Peace and Always Love,

#BWSU

Fitness and Life Tips for Women on the Go with #BWSU

BlackWomenStandUp.com  Co-Founders, T. Braxton and A. Lutchman have been all over social media with their health and fitness tips for women on the go!  With their fun and carefree delivery, these ladies give easy to implement tips for individuals who are looking to lead a more health centered life, the health conscious individual can also benefit from these tips.  T. Braxton has been doing daily New York City #CentralParkMoments where she shares quick 15 second SnapChats with her word or message of the day surrounding health/wellness and or fitness.  BWSU is on SnapChat and or Instagram username @BlackWomenStandUp.  Or you can find Co-Founder A. Lutchman poolside or hanging out in the hot tub giving self-care and/or meditation tips to a live audience on Periscope username @BlkWomenStandUp.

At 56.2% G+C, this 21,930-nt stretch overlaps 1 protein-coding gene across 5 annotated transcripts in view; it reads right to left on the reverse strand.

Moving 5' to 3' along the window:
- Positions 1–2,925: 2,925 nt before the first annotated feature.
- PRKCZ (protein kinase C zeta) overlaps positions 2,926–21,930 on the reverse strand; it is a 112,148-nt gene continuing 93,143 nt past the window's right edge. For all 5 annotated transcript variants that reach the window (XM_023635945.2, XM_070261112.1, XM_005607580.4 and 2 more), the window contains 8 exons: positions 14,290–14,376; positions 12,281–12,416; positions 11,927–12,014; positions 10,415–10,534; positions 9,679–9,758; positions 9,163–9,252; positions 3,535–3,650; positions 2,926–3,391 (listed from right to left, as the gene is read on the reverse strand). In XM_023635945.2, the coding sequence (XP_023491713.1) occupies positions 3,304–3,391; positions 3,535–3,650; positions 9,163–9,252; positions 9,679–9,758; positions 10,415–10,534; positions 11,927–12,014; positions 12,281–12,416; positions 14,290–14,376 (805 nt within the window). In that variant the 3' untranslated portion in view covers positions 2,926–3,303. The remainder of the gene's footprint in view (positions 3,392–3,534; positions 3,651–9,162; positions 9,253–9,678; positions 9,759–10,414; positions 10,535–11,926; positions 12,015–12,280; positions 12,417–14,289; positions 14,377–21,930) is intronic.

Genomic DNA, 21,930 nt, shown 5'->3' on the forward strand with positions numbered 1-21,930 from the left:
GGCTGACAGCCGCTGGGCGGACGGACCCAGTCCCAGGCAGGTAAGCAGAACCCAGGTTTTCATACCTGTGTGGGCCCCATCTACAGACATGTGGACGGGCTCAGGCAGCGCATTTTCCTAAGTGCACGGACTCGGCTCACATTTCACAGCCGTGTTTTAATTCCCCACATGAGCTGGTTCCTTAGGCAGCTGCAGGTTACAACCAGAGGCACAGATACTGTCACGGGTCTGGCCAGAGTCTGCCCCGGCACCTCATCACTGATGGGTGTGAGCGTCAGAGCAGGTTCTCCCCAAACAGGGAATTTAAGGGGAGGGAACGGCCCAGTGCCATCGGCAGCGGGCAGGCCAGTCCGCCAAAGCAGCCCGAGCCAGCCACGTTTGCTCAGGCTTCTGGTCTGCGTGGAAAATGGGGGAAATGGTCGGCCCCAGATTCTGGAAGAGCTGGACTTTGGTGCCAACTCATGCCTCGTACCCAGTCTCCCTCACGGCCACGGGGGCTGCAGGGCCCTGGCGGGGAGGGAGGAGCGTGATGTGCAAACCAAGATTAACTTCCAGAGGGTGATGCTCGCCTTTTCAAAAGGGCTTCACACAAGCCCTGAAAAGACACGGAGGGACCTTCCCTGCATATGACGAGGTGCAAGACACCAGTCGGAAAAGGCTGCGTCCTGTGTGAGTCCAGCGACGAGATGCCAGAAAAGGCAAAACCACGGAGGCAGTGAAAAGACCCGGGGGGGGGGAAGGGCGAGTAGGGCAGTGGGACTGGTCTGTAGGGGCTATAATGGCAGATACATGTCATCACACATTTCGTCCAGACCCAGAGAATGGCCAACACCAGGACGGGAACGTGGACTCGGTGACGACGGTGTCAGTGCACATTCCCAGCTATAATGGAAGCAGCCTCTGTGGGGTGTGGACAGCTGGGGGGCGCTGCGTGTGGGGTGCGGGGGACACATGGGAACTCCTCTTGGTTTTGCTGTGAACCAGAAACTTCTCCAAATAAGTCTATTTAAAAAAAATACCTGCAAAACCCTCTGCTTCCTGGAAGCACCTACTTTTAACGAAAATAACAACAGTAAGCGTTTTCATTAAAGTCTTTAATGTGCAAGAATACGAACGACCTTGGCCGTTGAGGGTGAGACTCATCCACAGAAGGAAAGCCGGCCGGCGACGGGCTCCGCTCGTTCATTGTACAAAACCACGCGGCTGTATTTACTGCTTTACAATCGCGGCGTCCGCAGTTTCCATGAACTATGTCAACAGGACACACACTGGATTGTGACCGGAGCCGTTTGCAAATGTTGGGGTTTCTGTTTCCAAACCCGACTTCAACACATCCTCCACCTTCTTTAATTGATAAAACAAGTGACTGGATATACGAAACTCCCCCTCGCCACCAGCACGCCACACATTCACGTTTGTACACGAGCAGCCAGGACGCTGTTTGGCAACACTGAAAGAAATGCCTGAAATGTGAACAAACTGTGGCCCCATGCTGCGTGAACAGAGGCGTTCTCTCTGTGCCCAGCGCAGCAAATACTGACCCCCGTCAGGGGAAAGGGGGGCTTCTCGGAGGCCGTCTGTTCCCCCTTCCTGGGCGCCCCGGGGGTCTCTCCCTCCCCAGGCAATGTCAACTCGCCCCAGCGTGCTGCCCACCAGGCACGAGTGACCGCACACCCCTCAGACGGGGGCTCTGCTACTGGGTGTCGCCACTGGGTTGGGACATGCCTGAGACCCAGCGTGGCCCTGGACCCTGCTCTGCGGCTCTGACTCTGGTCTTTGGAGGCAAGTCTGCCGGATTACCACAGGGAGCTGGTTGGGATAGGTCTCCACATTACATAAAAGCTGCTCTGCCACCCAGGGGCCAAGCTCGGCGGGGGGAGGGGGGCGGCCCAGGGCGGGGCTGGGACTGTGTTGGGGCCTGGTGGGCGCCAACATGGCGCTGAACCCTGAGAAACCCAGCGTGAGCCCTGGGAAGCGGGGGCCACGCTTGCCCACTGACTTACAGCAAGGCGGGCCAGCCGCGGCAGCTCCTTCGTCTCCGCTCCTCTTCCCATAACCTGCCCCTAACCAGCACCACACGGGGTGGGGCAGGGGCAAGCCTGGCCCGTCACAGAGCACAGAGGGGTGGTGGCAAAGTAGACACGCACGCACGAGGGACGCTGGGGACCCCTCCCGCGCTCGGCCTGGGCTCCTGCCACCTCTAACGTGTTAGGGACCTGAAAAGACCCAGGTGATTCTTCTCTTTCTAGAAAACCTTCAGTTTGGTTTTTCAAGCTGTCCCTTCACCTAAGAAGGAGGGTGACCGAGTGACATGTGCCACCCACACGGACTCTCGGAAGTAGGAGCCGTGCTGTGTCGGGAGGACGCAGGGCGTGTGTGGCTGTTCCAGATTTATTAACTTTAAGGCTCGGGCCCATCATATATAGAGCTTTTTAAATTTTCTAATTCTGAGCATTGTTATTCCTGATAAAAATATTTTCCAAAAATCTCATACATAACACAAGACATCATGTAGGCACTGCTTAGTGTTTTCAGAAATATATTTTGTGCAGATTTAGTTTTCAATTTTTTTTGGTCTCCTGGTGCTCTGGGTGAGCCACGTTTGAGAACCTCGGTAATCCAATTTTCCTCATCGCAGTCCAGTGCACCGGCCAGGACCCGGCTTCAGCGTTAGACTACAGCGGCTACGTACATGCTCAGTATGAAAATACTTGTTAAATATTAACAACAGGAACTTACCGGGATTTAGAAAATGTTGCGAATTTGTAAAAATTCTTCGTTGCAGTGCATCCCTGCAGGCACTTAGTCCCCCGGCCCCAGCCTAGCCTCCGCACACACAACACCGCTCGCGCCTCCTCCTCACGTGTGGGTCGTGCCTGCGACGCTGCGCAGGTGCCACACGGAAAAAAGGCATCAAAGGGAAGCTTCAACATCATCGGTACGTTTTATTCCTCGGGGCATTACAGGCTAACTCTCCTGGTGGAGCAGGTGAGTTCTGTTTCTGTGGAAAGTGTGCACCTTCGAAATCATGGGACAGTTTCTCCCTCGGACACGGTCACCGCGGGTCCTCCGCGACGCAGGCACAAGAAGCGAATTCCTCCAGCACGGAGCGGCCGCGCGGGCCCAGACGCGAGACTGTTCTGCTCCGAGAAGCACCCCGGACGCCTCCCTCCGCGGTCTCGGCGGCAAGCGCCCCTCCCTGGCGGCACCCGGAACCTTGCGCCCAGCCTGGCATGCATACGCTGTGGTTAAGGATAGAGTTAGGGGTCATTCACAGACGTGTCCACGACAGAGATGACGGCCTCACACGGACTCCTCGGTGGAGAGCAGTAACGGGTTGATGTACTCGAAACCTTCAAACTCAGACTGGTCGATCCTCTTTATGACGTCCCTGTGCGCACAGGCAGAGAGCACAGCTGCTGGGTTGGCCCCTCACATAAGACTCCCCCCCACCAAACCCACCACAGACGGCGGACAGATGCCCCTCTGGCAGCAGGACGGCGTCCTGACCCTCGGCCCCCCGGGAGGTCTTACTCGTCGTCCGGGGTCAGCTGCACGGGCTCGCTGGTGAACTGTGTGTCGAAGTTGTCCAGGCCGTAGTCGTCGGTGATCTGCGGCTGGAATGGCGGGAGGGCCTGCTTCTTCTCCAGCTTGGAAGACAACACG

These nature loving Queens can be found doing live Periscopes walking through trails, basking in the sunshine absorbing Vitamin D, all the while keeping their viewers engaged with a message of empowerment or ways to improve their overall health and well-being.

Check out a #CentralParkMoments with T. Braxton:

Connect with Black Women Stand Up (BWSU) across social media using hashtag #BWSU and don’t forget to like their FB page under Black Women Stand Up, along with following on Twitter and Periscope @BlkWomenStandUp, Instagram and SnapChat @BlackWomenStandUp.

Find out how you can join BWSU’s Health and Wellness Initiative to help women lead a life of total health while making money in the process, if you are in the New York Tri-State area visit http://bit.ly/stand4healthtlc.  If in the Washington, DC, Maryland, Virginia area (DMV) visit http://bit.ly/trans4ming.

Peace and Love.